Friday, April 13th, 2012...9:30 am

You’ve Got Mail: “So do the Sacred Writings shew still another usefulness”

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Sidney Paget illustration from The Adventures of Sherlock Holmes, 1892. *EC9 D7722 892abSherlockians have long recognized the wisdom and practical utility of the “Sacred Writings,” the four novels and fifty-six stories that comprise the Sherlock Holmes canon. This letter from Baker Street Irregulars founder Christopher Morley (1890-1957) to Edgar W. Smith (1894-1960), a vice-president of the General Motors Export Company and prominent Baker Street Irregular, illustrates a novel application of the canon to the sacrament of marriage. Contemplating a finer point of etiquette on the eve of his daughter Helen’s wedding, Morley took down his copy of the first American edition of The Adventures of Sherlock Holmes for help – specifically, to examine the frontispiece illustration of a wedding scene by Sidney Paget for “The Adventure of the Noble Bachelor.” “We have just checked, in the frontispiece of the old Harper edn of The Adventures, the perfect demeanor of arm and hand (illus. for the Noble Bachelor). So do the Sacred Writings shew still another usefulness.”

Arthur Conan Doyle. The Adventures of Sherlock Holmes, 1892. *EC9 D7722 892ab

Harper’s edition of The Adventures features a curious design blocked and printed in dark blue on the cover, at the center of which is a Gordian knot. Morley carefully deciphers the design in the second paragraph, hoping that Smith might make use of it in a future publication of Pamphlet House, his private imprint. In a suprascript he indicates that he has shared a carbon of the letter with Vincent Starrett (1886-1974), another prominent Sherlockian. As Morley pondered the significance of the Gordian knot that day at Green Escape, his daughter prepared to tie a new one.

Christopher Morley, ALS to Edgar W. Smith. Baker Street Irregulars Archive, MS Am 2717.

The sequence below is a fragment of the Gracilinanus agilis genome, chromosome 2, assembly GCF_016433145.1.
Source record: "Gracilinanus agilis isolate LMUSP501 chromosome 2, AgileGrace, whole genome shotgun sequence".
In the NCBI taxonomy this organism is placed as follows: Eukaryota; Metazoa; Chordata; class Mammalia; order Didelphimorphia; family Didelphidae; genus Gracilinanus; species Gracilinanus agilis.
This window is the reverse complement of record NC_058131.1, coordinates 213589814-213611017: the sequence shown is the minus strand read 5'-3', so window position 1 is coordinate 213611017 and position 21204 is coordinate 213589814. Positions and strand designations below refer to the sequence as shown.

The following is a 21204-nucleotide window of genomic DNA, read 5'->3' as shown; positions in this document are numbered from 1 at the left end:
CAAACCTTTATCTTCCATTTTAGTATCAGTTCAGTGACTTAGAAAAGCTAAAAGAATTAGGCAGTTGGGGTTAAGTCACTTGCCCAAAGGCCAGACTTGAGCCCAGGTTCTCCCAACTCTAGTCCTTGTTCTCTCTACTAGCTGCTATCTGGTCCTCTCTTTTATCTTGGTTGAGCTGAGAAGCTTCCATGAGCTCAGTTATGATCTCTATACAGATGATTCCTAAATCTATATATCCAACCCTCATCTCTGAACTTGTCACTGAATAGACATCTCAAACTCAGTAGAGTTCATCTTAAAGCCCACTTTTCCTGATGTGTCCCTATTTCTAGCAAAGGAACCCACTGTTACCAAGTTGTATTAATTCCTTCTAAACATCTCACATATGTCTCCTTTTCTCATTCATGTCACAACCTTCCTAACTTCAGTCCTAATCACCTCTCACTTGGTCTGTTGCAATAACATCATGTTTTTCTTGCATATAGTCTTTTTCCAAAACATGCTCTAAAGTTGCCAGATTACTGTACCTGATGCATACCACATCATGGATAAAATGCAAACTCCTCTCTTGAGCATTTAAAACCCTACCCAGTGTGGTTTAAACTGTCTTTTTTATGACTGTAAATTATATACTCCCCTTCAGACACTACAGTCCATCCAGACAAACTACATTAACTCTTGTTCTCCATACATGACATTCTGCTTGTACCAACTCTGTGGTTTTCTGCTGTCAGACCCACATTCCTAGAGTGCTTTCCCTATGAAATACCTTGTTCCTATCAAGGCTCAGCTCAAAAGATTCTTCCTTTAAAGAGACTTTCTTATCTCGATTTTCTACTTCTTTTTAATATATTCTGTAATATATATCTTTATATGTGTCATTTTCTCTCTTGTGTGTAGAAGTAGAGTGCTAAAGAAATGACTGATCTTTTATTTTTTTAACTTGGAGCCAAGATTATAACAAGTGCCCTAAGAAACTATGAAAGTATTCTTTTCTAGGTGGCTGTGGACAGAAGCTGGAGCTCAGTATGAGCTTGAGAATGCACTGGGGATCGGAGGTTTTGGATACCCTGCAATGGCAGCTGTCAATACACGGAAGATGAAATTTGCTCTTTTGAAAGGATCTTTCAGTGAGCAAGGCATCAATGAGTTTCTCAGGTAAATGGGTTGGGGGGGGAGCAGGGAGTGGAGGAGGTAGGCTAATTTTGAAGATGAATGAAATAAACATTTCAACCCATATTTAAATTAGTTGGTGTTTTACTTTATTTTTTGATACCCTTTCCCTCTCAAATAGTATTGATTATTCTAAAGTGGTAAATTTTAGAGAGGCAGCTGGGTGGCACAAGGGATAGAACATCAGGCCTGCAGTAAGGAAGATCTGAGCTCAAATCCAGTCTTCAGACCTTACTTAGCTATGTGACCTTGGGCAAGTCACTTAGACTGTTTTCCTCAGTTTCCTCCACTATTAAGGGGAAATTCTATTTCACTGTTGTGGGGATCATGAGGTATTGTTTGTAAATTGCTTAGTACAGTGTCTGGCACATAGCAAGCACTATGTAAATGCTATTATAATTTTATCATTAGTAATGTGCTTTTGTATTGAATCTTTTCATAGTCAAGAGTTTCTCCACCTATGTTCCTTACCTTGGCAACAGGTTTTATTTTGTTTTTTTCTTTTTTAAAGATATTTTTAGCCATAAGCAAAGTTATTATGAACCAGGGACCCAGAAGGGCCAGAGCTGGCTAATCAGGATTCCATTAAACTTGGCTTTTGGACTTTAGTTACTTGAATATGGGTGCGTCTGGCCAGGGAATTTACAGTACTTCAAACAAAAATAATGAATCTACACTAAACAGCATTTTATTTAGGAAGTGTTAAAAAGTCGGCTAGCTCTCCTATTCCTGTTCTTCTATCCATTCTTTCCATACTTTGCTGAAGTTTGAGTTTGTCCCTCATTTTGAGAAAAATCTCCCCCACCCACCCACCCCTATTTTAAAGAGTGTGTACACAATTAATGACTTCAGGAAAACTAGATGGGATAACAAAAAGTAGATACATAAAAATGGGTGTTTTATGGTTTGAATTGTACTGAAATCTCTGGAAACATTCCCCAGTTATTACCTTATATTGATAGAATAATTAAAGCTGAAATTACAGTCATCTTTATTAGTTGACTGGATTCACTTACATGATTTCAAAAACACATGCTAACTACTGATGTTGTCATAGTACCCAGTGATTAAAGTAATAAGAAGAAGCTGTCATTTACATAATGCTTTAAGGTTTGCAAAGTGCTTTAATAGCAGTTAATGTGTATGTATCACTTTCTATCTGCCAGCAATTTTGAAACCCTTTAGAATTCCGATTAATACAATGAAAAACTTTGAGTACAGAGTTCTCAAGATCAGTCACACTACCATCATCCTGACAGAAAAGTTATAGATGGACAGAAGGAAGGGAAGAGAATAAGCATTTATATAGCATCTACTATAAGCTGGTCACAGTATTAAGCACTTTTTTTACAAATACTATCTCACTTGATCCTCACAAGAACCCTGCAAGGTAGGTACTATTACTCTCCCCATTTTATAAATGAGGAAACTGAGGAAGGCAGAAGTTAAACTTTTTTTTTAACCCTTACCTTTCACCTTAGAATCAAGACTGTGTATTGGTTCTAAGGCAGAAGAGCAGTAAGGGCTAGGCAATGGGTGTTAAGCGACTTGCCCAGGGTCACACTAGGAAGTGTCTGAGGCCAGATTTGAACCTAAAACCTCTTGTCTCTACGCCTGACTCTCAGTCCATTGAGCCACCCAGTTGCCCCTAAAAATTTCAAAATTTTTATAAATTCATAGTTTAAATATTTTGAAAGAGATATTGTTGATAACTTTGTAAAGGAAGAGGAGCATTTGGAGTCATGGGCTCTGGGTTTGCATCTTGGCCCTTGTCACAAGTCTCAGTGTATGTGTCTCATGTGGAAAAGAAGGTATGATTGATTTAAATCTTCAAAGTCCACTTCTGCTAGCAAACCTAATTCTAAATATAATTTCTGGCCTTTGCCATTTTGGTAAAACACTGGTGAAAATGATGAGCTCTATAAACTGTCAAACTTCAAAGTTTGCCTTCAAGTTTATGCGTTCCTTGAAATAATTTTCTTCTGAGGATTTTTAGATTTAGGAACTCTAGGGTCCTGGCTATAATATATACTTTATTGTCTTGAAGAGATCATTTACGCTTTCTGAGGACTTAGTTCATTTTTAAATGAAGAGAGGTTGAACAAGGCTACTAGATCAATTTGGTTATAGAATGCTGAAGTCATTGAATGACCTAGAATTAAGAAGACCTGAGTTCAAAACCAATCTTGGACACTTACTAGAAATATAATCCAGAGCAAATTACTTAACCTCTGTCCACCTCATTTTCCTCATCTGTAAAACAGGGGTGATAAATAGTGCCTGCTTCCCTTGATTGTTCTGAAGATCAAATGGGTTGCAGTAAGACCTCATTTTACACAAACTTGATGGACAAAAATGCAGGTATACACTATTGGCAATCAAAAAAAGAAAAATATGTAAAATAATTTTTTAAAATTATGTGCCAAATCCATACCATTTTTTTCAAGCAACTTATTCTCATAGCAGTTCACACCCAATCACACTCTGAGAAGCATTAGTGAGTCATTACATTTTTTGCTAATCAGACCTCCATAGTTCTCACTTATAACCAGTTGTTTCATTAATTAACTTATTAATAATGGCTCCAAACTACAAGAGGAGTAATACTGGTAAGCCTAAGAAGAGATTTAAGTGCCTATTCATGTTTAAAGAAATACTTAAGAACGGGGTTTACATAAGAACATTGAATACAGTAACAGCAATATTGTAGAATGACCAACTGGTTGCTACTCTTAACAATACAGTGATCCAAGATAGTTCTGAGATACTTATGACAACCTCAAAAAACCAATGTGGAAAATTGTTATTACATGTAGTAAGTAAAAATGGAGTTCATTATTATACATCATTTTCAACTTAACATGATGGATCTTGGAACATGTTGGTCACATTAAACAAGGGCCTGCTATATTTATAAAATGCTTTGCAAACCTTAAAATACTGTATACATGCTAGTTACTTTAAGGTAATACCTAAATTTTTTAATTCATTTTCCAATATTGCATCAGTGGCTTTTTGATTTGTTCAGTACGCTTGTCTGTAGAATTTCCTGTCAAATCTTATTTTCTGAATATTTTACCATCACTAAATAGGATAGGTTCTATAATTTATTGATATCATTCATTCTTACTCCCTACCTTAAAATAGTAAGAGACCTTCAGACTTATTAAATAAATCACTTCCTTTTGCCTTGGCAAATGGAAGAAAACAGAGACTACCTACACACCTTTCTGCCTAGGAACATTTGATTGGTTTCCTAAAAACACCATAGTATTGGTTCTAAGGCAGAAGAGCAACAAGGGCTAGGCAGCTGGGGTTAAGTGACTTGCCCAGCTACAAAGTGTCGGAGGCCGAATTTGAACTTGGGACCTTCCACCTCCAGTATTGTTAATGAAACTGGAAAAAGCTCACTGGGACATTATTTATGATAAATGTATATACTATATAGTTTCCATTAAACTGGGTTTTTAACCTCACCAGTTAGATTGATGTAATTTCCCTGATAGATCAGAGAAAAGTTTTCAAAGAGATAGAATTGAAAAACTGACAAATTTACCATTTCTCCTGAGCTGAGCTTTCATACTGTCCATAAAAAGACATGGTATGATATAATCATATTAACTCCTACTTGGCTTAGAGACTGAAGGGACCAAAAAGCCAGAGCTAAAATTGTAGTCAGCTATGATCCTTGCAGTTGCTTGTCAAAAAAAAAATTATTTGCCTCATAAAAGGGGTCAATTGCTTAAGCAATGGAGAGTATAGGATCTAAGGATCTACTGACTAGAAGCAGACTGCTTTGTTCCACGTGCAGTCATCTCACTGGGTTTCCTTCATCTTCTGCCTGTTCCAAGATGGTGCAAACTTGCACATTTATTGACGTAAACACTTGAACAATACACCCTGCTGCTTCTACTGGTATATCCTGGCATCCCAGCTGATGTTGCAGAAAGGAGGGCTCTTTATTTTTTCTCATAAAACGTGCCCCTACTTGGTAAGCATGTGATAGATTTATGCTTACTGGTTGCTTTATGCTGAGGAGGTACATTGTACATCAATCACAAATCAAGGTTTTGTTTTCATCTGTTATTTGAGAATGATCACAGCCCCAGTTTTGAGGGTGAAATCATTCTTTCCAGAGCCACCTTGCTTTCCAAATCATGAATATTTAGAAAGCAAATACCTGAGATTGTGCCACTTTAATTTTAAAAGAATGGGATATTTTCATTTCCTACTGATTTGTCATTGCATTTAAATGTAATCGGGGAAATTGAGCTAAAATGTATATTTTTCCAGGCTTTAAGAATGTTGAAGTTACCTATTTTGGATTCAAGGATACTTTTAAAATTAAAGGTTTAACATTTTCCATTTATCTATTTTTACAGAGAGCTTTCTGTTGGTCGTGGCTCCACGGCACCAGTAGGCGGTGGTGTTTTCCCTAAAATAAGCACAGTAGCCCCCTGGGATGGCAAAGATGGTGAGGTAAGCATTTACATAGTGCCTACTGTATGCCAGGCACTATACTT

This letter is one of many exchanged between Morley (writing as Shinwell “Porky” Johnson from “The Illustrious Client”) and Smith (as Dr. Thorneycroft Huxtable from “The Priory School”) in the Baker Street Irregulars archive at Houghton Library.

This post is part of a weekly feature on the Houghton Library blog, “You’ve Got Mail,” based on letters in Houghton Library. Every Friday this year a Houghton staff member will select a letter from the diverse collections in the Library and put that letter into context. All posts associated with this series may be viewed by clicking on the You’veGotMail tag.

[Thanks to Peter Accardo, Coordinator of Programs, for contributing this post.]

3 Comments

  • Morley’s letter appears on pp. 137-38 of my IRREGULAR PROCEEDINGS OF THE ‘MID FORTIES, and prompted me to remark: “The last letter of 1944 doesn’t have strictly to do with the BSI. It is offered instead as convincing proof that despite Christopher Morley’s occasional protestations of declining Irregular zeal, he was still a crazed Sherlockian at heart. Who else but a crazed Sherlockian would take time to write such a letter the day before his daughter’s wedding — itself just two days before Christmas?”

  • What an interesting letter and comment!

    To Lord St. Simon, Hatty Doran might well have seemed a cherub when the sun rose on their courtship, but more like a Medusa when the sun sank on his ambitions to marry her for her money. His Lordship would have found it easier to cut the Gordian knot than tie the marriage knot.

    That “leafy sort of pattern” is a myrtle wreath, a Victorian symbol of faithfulness in marriage.

  • This blog post appeared just days after Helen Morley Woodruff’s death, at age 91, on 9 April. Helen Morley, Jr., was born in New York City on 28 September 1920, the third of Morley’s four children. She attended Smith College. She was interested in the theater directing children’s programs for NBC TV in Manhattan and directed theater companies in Long Island, Atlantic City, and Minnesota. She was the founding director of the Junior Theatre in Eveleth, Minnesota, and the Northern Lights Players of Virginia, Minnesota.

    Helen was married to then-Midshipman Whitney Woodruff the day after this letter is dated. They had three sons, the late Twain, and John and Tony who survive her.

    In a bit of Morleyan synchronicity, the letter is dated on Helen’s elder sister ouise’s birthday. Louise, who died this past February, had come in from London to be matron of honor at her sister’s wedding.

    Finally, Morley’s last collection of essays, The Ironing Board, took its name from the wedding hubbub. “He went to the local hardware and bought an Ironing Board. He put it in the far end of his study and draped it with a fair linen cloth. There he set out a dozen of that rare and noble Scots whisky Loch Fyne, with adequate ice-cubes and crystal.” The ironing board afterwards was used as a sort of filing case for casual things he had written and from which he selected the contents of the eponymous volume.